After conversations with leading NHIndustries partner Airbus Helicopters the German Armed Forces put their NH90 helicopters back on duty, according to a written message Airheadsfly.com received from Airbus Helicopters on 23 February 2015. The Bundeswehr confirmed the statement.
Germany stopped routine flying operations with its NH90 helicopters on 6 February, after an apparent design flaw was found in the Overhead Control Panel (OHCP) in the cockpit that could lead to a short circuit and engine trouble. A major incident happened in Uzbekistan last year, when an engine exploded during a medevac flight. Back home the OHCP caused trouble at least on three or four separate occasions, according to Bundeswehr reports leaked to the German press.
Airbus Helicopters was quick in asking Berlin to return the helos back to flight status. The Bundeswehr has now complied: “The needed technical improvements to take away the fault have been developed by the manufacturer, but the implementation of the constructive change to all affected NH90s has not been executed yet.”
One of several adaptations in operational procedures is that the crew will vent before every engine start to prevent damage from occurring. “With that the risk of engine problems and related malfunctioning in the OHCP can be minimized,” the Bundeswehr states. With a permanent solution awaiting, the German Armed Forces leadership has regained enough confidence to clear the NH90s for normal flying operations. Other NH90 users might use venting-before-start as well to prevent worse.
The purchase of 24 French-made Dassault Rafale fighter by Egypt opens up possibilities for a sale of Airbus Helicopters to the North African country. As the Rafale deal includes the transfer of French Navy multi-purpose FREMM frigate D651 Normandie, it might be an excellent opportunity for the Egyptian Air Force to renew its aging Westland Seaking maritime helicopter fleet. With the current warm relationship between Cairo and Paris, Aérospatiale designs managed by Airbus Helicopters can be on the front-row of negotiations.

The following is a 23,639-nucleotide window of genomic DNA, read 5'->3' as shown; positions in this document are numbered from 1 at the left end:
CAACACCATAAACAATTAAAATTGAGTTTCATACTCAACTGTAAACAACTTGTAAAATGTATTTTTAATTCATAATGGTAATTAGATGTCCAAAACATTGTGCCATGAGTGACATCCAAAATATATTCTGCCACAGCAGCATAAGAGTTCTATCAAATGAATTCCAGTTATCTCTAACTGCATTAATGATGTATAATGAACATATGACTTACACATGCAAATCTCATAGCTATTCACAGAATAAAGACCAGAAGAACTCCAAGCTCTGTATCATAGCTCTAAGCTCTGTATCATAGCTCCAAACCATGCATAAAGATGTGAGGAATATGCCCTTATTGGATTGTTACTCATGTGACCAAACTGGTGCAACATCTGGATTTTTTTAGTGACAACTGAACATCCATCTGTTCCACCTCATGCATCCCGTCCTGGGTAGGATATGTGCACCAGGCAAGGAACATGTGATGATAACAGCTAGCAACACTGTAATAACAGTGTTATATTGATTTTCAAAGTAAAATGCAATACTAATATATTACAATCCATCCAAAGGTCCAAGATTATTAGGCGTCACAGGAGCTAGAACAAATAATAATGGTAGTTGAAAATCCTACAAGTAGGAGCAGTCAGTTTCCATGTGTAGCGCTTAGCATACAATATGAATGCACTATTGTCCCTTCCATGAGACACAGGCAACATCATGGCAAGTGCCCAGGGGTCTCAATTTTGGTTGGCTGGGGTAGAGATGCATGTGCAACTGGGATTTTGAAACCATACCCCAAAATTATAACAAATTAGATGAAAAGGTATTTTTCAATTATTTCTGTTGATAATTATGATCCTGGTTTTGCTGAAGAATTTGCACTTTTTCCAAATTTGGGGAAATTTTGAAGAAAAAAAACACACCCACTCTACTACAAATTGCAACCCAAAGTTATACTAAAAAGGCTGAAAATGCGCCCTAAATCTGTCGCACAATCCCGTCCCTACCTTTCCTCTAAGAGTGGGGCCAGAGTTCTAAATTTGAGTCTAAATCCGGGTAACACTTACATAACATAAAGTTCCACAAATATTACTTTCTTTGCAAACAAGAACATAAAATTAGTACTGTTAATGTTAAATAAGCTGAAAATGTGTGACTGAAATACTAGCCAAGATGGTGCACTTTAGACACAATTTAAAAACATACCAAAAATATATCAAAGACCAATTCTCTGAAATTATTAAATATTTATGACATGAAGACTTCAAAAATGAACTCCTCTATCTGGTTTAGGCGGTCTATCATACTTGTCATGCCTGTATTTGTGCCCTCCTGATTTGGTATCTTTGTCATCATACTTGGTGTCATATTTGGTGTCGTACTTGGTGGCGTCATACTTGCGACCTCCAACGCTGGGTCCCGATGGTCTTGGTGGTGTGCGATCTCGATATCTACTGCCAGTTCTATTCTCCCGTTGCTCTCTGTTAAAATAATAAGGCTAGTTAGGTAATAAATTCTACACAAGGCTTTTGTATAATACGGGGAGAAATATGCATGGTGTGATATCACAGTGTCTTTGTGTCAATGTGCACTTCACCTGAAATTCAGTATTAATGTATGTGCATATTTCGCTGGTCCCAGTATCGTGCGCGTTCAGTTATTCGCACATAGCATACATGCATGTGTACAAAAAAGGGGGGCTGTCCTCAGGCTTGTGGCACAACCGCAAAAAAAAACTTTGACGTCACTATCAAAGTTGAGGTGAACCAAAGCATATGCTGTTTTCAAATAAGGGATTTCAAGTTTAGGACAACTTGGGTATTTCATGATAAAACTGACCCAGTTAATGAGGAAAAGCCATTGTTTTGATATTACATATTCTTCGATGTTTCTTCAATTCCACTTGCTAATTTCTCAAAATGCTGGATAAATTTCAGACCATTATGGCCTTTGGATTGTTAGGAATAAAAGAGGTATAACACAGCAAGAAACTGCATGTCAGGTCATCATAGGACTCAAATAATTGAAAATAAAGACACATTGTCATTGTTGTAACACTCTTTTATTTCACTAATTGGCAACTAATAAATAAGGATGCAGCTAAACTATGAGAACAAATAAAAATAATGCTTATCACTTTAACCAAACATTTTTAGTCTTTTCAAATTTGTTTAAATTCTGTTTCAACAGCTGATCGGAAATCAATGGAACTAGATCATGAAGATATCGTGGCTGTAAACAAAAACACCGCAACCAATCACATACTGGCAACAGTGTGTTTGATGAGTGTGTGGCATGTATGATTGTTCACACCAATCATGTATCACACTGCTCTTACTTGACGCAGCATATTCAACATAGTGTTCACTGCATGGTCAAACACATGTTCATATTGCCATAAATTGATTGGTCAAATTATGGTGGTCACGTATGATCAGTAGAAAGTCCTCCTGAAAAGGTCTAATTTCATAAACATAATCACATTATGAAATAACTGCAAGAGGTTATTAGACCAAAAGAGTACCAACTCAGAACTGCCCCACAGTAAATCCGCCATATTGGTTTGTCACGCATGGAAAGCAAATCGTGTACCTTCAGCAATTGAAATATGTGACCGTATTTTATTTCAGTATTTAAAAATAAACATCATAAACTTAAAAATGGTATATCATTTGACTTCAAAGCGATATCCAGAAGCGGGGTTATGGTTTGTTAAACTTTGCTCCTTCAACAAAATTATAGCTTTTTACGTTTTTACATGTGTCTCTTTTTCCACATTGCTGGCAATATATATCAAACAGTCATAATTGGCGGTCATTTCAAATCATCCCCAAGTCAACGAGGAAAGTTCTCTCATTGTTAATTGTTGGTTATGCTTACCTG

The French Navy is not really amused by its government’s decision to quickly transfer one of its eight planned FREMM frigates, produced by DCNS, less than half a year after it was commissioned at its homeport of Brest. Only one other vessels of the class is in service: D650 Aquitaine. Normandie was still very much in its trail period, like its newest sister D652 Provence. The Normandie crew will now move to the Provence. The vessel will be re-located from planned homebase of Toulon to Brest “to ensure French Navy’s anti-submarine warfare capabilities on the Atlantic Coast as originally planned”, according to a French Navy statement.
The Provence’s crew will move to the upcoming fourth vessel of the class, D653 Languedoc, which has been launched 12 July 2014 with planned commissioning in 2016. The retirement plan for the older FASM frigates Montcalm and Jean de Vienne has been delayed until 2017 and 2018.
France plans to operate the NHIndustries NH90NFHs from the FREMM frigates, which have hangar space for one helicopter, but is unlikely that Egypt will opt for that machine. The Egyptian Navy doesn’t have any air assets itself, but the Egyptian Air Force holds 10 Kaman SH-2G Super Seasprites and 5 Westland Sea King helicopters available for shipborne tasks, besides 9 Aérospatiale Gazelles for coastal reconnaissance. For a possible replacement the AS565 MBe Panther anti-submarine warfare (ASW) that Airbus Helicopters is selling to Indonesia looks to be an interesting option.
However, the cheapest solution for the Egyptian Air Force and Navy would be to commission one of the three Seasprites that are held in reserve. But the FREMM frigate purchase might just mean a break for the Egyptian military to replace the Sea Kings, giving Airbus Helicopters new possibilities.